They’re not getting an at-large bid to the NCAA tournament regardless of how they finish out league play. With back-up center Ben Carter out with a torn ACL, it’s more important to make sure that Zimmerman, who is averaging 10.6 points and 9.1 boards this season, is totally healthy for the Mountain West tournament.

That tournament, mind you, will be played at UNLV’s Thomas & Mack Center.

So the Runnin’ Rebels, regardless of how poor they’ve played this season, will always have a chance to land an automatic bid.

Anyway, the more interesting aspect of this story is how Zimmerman injured the knee. It was a completely avoidable play that came after the whistle, but I’m not sure it was what you would call a “dirty play”. You tell me:

VIDEO: Buddy Hield is ‘all money’ on game-winning three vs. No. 24 Texas

Oklahoma guard Buddy Hield (24) takes a shot over Oklahoma State forward Chris Oliver during the second half of an NCAA college basketball game in Stillwater, Okla., Wednesday, Jan. 13, 2016. (AP Photo/Brody Schmidt)
(AP Photo/Brody Schmidt)
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With a little more than three minutes left on Monday night, No. 24 Texas held a 57-51 lead on No. 3 Oklahoma in Norman as Jordan Woodard struggled again and Buddy Hield failed to find the rhythm that he had throughout the first three months of the season.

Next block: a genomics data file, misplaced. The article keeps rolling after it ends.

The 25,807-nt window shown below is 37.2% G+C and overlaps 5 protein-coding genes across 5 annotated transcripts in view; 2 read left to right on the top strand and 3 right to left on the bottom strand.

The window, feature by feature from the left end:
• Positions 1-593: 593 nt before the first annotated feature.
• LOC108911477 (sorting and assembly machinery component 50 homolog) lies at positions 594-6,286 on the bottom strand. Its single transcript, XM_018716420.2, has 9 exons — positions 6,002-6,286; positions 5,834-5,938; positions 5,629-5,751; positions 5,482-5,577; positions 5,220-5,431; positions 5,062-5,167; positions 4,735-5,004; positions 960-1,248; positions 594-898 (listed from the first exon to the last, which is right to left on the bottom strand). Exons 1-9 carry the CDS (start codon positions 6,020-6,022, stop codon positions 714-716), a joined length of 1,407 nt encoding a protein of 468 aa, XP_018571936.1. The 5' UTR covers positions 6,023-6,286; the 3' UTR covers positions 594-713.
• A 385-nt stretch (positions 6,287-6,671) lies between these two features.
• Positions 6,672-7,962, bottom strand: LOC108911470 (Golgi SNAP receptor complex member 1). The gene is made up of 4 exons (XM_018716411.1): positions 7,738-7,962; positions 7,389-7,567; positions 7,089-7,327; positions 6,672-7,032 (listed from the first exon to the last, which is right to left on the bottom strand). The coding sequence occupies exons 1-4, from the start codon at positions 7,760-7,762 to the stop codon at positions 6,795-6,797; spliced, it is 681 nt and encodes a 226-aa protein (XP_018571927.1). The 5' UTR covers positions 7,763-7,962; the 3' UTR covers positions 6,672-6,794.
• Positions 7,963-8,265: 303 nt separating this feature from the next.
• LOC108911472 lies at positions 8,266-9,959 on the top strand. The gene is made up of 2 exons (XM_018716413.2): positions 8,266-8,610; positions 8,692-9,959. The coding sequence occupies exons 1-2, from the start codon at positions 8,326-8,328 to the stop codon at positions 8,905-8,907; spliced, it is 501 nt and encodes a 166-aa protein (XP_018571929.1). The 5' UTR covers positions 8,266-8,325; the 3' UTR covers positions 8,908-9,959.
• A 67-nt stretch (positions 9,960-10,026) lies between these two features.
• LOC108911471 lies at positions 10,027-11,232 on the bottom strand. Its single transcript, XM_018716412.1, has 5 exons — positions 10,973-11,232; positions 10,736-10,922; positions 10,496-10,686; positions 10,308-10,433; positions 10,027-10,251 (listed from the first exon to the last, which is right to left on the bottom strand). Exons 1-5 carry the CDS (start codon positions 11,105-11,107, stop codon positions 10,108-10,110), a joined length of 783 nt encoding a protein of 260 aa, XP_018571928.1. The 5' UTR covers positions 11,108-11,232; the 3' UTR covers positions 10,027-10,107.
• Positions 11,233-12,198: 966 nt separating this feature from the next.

At that point in the game, Hield was 4-for-14 from the floor with 15 points and four turnovers. He had just missed a pair of wide-open threes

“I couldn’t make a shot,” Hield said after the game. But that changed down the stretch. First, Hield finally got a three to drop. On the next possession, he got all the way to the rim and scored. On the following two possessions, he was fouled on a drive to the rim and hit four free throws. And after missing a pull-up jumper, Hield did this:

“I told coach I wanted the ball,” Hield said, “I saw Lammert coming to bite, so I pulled up.”

“It’s all money.”

Hield is already the favorite to win National Player of the Year, and this performance is only going to help his cause further. Think about it like this: Buddy was not good on Monday night, at least according to his (admittedly lofty) standards. But he still finished with 27 points and shook off a cold shooting night just in time to take over down the stretch.

Now think about this: Hield’s head coach has enough confidence in him to hand him the keys in the final minutes despite the fact that he’s struggling and on a team that has two other players that Lon Kruger trusts on game-winning possessions. Think about it. When Oklahoma beat West Virginia at the buzzer, it was Jordan Woodard that the play was drawn up for. When they beat LSU, it was Isaiah Cousins that got the rock on the final possession while Hield was used as a decoy. .

Want to talk about coaching luxuries?

Kruger has three guards that can shoot, penetrate and score, and penetrate and kick, and one of them is the National Player of the Year that doesn’t mind being used as a decoy.